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This article is the author’s final published version in Vaccines, Volume 10, Issue 2, February 2022, Article number 202.

The published version is available at Copyright © Sonti et al.


Drug abuse is a common comorbidity in people infected with HIV. HIV-infected individuals who abuse drugs are a key population who frequently experience suboptimal outcomes along the HIV continuum of care. A modest proportion of HIV-infected individuals develop HIV-associated neurocognitive issues, the severity of which further increases with drug abuse. Moreover, the tendency of the virus to go into latency in certain cellular reservoirs again complicates the elimination of HIV and HIV-associated illnesses. Antiretroviral therapy (ART) successfully decreased the overall viral load in infected people, yet it does not effectively eliminate the virus from all latent reservoirs. Although ART increased the life expectancy of infected individuals, it showed inconsistent improvement in CNS functioning, thus decreasing the quality of life. Research efforts have been dedicated to identifying common mechanisms through which HIV and drug abuse lead to neurotoxicity and CNS dysfunction. Therefore, in order to develop an effective treatment regimen to treat neurocognitive and related symptoms in HIV-infected patients, it is crucial to understand the involved mechanisms of neurotoxicity. Eventually, those mechanisms could lead the way to design and develop novel therapeutic strategies addressing both CNS HIV reservoir and illicit drug use by HIV patients.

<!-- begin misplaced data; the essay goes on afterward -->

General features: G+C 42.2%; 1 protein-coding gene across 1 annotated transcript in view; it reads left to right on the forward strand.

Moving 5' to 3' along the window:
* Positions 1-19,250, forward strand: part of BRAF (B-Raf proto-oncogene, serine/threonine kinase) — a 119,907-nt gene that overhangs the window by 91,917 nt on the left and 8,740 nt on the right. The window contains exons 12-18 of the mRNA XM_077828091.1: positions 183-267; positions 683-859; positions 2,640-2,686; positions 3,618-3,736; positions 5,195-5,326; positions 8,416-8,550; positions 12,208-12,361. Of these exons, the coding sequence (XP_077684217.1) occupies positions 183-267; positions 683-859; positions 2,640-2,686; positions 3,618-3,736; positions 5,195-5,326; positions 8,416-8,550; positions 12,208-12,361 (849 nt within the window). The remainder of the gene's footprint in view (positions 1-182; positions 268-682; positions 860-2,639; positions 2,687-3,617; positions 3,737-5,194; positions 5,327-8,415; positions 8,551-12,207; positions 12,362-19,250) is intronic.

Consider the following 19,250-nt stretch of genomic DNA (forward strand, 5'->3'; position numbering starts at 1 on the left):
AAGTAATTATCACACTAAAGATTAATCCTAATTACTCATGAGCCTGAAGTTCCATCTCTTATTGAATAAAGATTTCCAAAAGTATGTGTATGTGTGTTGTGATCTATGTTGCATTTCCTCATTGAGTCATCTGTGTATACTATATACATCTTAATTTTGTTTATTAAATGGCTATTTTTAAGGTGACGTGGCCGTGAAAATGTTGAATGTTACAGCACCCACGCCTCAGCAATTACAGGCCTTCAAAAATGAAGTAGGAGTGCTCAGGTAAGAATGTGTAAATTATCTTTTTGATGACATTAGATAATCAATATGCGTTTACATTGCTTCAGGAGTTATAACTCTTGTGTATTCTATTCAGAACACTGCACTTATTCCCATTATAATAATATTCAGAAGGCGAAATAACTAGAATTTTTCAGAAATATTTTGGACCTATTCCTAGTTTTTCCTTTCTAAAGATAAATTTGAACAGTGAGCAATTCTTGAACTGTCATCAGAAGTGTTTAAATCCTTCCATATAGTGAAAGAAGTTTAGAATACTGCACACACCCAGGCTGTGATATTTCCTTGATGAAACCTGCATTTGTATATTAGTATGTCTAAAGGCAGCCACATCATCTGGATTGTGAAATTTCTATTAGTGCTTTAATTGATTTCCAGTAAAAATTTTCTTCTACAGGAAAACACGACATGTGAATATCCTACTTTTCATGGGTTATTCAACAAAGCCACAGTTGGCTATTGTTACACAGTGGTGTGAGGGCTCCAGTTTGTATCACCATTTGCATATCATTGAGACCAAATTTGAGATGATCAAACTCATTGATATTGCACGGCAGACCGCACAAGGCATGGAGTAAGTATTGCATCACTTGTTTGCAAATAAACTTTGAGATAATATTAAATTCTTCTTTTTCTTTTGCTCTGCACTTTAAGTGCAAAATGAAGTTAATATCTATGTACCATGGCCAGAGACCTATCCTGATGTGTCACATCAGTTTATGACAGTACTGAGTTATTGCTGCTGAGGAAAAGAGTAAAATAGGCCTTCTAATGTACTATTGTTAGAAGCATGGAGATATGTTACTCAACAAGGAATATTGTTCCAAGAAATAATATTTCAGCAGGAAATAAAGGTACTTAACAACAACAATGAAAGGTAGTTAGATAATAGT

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Creative Commons License
This work is licensed under a Creative Commons Attribution 4.0 License.

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